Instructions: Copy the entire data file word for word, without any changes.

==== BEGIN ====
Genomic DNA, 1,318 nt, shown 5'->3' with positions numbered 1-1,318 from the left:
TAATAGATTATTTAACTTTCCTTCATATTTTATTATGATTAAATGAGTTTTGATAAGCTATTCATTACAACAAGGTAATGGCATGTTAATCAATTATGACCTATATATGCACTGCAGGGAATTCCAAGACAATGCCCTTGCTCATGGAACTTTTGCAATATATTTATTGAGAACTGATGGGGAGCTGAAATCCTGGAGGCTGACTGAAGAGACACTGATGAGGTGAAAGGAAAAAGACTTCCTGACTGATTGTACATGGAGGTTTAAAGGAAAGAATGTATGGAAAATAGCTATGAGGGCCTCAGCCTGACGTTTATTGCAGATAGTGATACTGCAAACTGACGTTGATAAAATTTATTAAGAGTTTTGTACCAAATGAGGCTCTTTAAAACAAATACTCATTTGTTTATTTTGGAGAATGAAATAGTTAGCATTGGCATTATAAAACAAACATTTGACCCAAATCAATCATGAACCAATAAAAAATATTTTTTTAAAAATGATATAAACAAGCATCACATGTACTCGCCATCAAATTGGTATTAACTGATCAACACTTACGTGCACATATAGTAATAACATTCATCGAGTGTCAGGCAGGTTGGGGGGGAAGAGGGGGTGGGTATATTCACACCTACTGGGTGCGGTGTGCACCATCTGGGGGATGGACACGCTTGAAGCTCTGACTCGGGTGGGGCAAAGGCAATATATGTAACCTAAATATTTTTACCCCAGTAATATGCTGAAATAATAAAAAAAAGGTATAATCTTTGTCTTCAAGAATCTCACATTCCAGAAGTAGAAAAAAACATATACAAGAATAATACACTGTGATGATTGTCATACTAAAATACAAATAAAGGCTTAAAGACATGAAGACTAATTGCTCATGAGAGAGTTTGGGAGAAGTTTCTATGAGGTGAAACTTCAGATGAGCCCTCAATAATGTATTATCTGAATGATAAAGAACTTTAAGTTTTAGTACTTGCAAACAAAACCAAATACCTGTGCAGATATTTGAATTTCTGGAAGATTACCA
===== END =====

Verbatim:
Genomic DNA, 1,318 nt, shown 5'->3' with positions numbered 1-1,318 from the left:
TAATAGATTATTTAACTTTCCTTCATATTTTATTATGATTAAATGAGTTTTGATAAGCTATTCATTACAACAAGGTAATGGCATGTTAATCAATTATGACCTATATATGCACTGCAGGGAATTCCAAGACAATGCCCTTGCTCATGGAACTTTTGCAATATATTTATTGAGAACTGATGGGGAGCTGAAATCCTGGAGGCTGACTGAAGAGACACTGATGAGGTGAAAGGAAAAAGACTTCCTGACTGATTGTACATGGAGGTTTAAAGGAAAGAATGTATGGAAAATAGCTATGAGGGCCTCAGCCTGACGTTTATTGCAGATAGTGATACTGCAAACTGACGTTGATAAAATTTATTAAGAGTTTTGTACCAAATGAGGCTCTTTAAAACAAATACTCATTTGTTTATTTTGGAGAATGAAATAGTTAGCATTGGCATTATAAAACAAACATTTGACCCAAATCAATCATGAACCAATAAAAAATATTTTTTTAAAAATGATATAAACAAGCATCACATGTACTCGCCATCAAATTGGTATTAACTGATCAACACTTACGTGCACATATAGTAATAACATTCATCGAGTGTCAGGCAGGTTGGGGGGGAAGAGGGGGTGGGTATATTCACACCTACTGGGTGCGGTGTGCACCATCTGGGGGATGGACACGCTTGAAGCTCTGACTCGGGTGGGGCAAAGGCAATATATGTAACCTAAATATTTTTACCCCAGTAATATGCTGAAATAATAAAAAAAAGGTATAATCTTTGTCTTCAAGAATCTCACATTCCAGAAGTAGAAAAAAACATATACAAGAATAATACACTGTGATGATTGTCATACTAAAATACAAATAAAGGCTTAAAGACATGAAGACTAATTGCTCATGAGAGAGTTTGGGAGAAGTTTCTATGAGGTGAAACTTCAGATGAGCCCTCAATAATGTATTATCTGAATGATAAAGAACTTTAAGTTTTAGTACTTGCAAACAAAACCAAATACCTGTGCAGATATTTGAATTTCTGGAAGATTACCA